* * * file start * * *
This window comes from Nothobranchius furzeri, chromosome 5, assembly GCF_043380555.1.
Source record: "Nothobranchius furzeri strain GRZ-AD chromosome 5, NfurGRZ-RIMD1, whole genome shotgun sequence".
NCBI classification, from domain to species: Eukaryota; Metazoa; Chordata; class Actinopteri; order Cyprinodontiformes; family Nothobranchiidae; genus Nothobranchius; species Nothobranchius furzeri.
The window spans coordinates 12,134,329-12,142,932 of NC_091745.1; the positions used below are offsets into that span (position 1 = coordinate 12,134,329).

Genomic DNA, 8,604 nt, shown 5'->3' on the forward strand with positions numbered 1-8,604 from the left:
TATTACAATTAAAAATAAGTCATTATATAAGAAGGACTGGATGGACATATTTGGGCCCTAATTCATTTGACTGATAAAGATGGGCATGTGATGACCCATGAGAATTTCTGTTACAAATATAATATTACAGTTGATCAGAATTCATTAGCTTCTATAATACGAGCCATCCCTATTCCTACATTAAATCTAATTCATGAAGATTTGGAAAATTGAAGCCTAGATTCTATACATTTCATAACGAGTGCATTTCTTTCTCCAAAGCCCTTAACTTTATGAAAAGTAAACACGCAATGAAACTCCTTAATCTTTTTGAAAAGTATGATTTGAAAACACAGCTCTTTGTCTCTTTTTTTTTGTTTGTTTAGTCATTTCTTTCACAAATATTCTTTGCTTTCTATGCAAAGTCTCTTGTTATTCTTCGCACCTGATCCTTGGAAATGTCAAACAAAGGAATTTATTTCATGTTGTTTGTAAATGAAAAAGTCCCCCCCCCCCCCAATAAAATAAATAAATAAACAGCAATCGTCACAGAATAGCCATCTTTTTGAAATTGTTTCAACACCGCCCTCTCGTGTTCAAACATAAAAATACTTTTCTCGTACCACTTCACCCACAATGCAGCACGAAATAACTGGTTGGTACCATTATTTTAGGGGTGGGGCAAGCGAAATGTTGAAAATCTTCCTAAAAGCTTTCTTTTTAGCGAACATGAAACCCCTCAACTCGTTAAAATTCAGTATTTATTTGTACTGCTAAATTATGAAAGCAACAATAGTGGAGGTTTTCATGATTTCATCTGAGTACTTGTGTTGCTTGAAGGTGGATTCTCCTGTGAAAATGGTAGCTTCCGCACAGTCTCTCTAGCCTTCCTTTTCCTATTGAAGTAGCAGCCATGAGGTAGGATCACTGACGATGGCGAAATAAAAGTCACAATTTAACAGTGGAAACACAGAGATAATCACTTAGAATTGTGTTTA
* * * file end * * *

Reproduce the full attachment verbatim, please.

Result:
This window comes from Nothobranchius furzeri, chromosome 5, assembly GCF_043380555.1.
Source record: "Nothobranchius furzeri strain GRZ-AD chromosome 5, NfurGRZ-RIMD1, whole genome shotgun sequence".
NCBI classification, from domain to species: Eukaryota; Metazoa; Chordata; class Actinopteri; order Cyprinodontiformes; family Nothobranchiidae; genus Nothobranchius; species Nothobranchius furzeri.
The window spans coordinates 12,134,329-12,142,932 of NC_091745.1; the positions used below are offsets into that span (position 1 = coordinate 12,134,329).

Genomic DNA, 8,604 nt, shown 5'->3' on the forward strand with positions numbered 1-8,604 from the left:
TATTACAATTAAAAATAAGTCATTATATAAGAAGGACTGGATGGACATATTTGGGCCCTAATTCATTTGACTGATAAAGATGGGCATGTGATGACCCATGAGAATTTCTGTTACAAATATAATATTACAGTTGATCAGAATTCATTAGCTTCTATAATACGAGCCATCCCTATTCCTACATTAAATCTAATTCATGAAGATTTGGAAAATTGAAGCCTAGATTCTATACATTTCATAACGAGTGCATTTCTTTCTCCAAAGCCCTTAACTTTATGAAAAGTAAACACGCAATGAAACTCCTTAATCTTTTTGAAAAGTATGATTTGAAAACACAGCTCTTTGTCTCTTTTTTTTTGTTTGTTTAGTCATTTCTTTCACAAATATTCTTTGCTTTCTATGCAAAGTCTCTTGTTATTCTTCGCACCTGATCCTTGGAAATGTCAAACAAAGGAATTTATTTCATGTTGTTTGTAAATGAAAAAGTCCCCCCCCCCCCCAATAAAATAAATAAATAAACAGCAATCGTCACAGAATAGCCATCTTTTTGAAATTGTTTCAACACCGCCCTCTCGTGTTCAAACATAAAAATACTTTTCTCGTACCACTTCACCCACAATGCAGCACGAAATAACTGGTTGGTACCATTATTTTAGGGGTGGGGCAAGCGAAATGTTGAAAATCTTCCTAAAAGCTTTCTTTTTAGCGAACATGAAACCCCTCAACTCGTTAAAATTCAGTATTTATTTGTACTGCTAAATTATGAAAGCAACAATAGTGGAGGTTTTCATGATTTCATCTGAGTACTTGTGTTGCTTGAAGGTGGATTCTCCTGTGAAAATGGTAGCTTCCGCACAGTCTCTCTAGCCTTCCTTTTCCTATTGAAGTAGCAGCCATGAGGTAGGATCACTGACGATGGCGAAATAAAAGTCACAATTTAACAGTGGAAACACAGAGATAATCACTTAGAATTGTGTTTA